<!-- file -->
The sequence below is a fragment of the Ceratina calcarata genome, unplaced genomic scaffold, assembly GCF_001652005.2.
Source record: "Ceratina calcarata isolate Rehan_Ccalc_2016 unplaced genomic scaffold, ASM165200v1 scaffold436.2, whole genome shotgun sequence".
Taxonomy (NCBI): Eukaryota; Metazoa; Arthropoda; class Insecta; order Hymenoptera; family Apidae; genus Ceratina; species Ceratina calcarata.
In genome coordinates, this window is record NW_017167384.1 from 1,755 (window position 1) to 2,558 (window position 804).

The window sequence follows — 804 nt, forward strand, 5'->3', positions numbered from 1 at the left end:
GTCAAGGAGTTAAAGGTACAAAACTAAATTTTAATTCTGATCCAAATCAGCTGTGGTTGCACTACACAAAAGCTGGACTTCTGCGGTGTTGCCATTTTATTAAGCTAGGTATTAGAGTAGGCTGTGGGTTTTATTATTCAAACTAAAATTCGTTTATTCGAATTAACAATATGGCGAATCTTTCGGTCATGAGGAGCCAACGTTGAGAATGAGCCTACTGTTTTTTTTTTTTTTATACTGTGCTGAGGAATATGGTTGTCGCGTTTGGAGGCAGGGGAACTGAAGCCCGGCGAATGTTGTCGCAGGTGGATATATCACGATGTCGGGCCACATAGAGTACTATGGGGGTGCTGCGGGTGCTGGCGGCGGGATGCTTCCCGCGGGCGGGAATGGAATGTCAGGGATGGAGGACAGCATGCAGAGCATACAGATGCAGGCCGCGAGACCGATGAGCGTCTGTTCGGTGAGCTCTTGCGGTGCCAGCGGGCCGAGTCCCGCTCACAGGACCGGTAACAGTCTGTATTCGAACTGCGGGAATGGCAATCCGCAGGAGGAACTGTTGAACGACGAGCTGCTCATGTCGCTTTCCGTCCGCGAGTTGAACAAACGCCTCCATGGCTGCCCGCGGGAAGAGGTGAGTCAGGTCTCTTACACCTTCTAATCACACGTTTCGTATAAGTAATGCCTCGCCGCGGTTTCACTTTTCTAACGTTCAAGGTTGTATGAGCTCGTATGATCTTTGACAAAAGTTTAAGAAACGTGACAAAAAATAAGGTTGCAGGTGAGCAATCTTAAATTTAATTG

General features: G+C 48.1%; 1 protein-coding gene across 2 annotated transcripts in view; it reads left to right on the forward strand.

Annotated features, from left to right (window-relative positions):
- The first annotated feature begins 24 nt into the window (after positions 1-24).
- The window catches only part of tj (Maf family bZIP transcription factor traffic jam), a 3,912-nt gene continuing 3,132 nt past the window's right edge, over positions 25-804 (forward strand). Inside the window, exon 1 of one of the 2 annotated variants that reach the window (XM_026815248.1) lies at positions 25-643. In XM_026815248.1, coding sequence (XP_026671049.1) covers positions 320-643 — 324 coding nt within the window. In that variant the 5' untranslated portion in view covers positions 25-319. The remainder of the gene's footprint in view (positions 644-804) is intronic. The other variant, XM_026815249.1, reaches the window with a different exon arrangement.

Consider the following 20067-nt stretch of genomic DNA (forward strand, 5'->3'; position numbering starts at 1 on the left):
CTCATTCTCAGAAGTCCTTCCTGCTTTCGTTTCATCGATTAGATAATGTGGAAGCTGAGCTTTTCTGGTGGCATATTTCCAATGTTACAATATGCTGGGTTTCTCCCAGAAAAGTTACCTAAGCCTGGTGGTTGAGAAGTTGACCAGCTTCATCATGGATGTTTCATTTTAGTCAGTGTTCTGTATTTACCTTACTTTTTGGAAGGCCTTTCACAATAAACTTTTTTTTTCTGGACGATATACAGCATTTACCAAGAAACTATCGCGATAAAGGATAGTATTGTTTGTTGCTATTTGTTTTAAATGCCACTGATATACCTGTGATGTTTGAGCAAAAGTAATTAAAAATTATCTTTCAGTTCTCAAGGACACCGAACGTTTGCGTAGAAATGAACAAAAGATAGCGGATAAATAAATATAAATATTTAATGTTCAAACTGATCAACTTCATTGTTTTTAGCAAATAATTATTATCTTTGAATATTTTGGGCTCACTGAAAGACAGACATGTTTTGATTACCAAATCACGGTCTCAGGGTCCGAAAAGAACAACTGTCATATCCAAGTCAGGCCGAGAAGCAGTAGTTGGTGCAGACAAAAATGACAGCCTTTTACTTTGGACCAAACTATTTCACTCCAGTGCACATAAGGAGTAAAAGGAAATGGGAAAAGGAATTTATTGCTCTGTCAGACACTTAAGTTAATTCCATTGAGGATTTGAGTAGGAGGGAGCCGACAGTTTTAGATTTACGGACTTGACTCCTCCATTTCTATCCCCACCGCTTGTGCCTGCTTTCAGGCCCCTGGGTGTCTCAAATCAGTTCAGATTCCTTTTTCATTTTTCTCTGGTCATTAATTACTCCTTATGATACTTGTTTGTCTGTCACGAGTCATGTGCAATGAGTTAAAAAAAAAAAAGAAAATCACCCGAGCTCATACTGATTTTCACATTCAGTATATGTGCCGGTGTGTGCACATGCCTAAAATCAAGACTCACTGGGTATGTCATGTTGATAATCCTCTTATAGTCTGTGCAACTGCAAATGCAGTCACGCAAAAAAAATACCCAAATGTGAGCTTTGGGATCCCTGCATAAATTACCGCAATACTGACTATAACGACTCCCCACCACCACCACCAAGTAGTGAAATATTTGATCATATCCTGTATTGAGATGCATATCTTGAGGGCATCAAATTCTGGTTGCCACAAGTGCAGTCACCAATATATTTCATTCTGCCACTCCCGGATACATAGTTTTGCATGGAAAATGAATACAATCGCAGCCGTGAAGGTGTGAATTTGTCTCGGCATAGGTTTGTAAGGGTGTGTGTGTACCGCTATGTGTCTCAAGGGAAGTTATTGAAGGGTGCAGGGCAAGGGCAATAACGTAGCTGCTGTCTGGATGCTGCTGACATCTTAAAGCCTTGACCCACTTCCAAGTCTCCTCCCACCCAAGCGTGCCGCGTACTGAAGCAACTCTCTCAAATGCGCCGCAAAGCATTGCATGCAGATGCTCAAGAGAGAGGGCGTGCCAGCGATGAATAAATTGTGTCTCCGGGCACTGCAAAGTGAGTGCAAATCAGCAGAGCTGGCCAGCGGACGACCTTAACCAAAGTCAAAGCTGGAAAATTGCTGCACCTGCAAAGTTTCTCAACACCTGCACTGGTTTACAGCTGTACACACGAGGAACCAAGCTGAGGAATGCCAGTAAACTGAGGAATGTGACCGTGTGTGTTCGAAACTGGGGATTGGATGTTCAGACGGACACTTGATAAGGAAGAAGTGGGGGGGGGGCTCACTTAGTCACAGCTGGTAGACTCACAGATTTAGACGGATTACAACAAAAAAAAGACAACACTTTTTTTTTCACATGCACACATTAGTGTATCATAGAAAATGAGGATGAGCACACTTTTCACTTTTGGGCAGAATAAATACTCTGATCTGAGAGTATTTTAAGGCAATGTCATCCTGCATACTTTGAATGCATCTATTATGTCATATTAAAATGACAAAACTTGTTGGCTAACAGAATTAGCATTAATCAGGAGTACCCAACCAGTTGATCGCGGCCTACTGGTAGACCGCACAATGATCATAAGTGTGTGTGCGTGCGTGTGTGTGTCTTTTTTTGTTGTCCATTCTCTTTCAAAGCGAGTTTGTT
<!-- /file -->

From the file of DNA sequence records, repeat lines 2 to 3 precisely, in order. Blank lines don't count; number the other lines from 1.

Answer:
Source record: "Ceratina calcarata isolate Rehan_Ccalc_2016 unplaced genomic scaffold, ASM165200v1 scaffold436.2, whole genome shotgun sequence".
Taxonomy (NCBI): Eukaryota; Metazoa; Arthropoda; class Insecta; order Hymenoptera; family Apidae; genus Ceratina; species Ceratina calcarata.